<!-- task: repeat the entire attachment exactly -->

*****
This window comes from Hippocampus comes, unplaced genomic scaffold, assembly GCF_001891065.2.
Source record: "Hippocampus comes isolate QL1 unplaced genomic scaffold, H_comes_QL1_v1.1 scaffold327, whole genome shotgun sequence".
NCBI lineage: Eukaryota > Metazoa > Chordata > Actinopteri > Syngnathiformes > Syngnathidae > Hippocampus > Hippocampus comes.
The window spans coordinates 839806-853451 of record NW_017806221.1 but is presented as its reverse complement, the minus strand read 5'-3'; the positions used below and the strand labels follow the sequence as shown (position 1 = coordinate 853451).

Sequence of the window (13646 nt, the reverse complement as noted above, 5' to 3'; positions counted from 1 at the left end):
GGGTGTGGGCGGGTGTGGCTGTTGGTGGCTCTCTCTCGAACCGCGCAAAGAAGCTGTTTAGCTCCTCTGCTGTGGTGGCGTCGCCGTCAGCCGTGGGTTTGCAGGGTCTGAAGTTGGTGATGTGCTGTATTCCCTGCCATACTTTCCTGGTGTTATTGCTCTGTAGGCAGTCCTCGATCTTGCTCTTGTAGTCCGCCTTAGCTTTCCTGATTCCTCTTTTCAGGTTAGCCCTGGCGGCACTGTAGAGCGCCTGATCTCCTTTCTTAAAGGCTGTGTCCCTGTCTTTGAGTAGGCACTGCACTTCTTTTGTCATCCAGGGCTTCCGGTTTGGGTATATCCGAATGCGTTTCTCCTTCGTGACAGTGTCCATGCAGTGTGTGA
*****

This window comes from Hippocampus comes, unplaced genomic scaffold, assembly GCF_001891065.2.
Source record: "Hippocampus comes isolate QL1 unplaced genomic scaffold, H_comes_QL1_v1.1 scaffold327, whole genome shotgun sequence".
NCBI lineage: Eukaryota > Metazoa > Chordata > Actinopteri > Syngnathiformes > Syngnathidae > Hippocampus > Hippocampus comes.
The window spans coordinates 839806-853451 of record NW_017806221.1 but is presented as its reverse complement, the minus strand read 5'-3'; the positions used below and the strand labels follow the sequence as shown (position 1 = coordinate 853451).

Sequence of the window (13646 nt, the reverse complement as noted above, 5' to 3'; positions counted from 1 at the left end):
GGGTGTGGGCGGGTGTGGCTGTTGGTGGCTCTCTCTCGAACCGCGCAAAGAAGCTGTTTAGCTCCTCTGCTGTGGTGGCGTCGCCGTCAGCCGTGGGTTTGCAGGGTCTGAAGTTGGTGATGTGCTGTATTCCCTGCCATACTTTCCTGGTGTTATTGCTCTGTAGGCAGTCCTCGATCTTGCTCTTGTAGTCCGCCTTAGCTTTCCTGATTCCTCTTTTCAGGTTAGCCCTGGCGGCACTGTAGAGCGCCTGATCTCCTTTCTTAAAGGCTGTGTCCCTGTCTTTGAGTAGGCACTGCACTTCTTTTGTCATCCAGGGCTTCCGGTTTGGGTATATCCGAATGCGTTTCTCCTTCGTGACAGTGTCCATGCAGTGTGTGA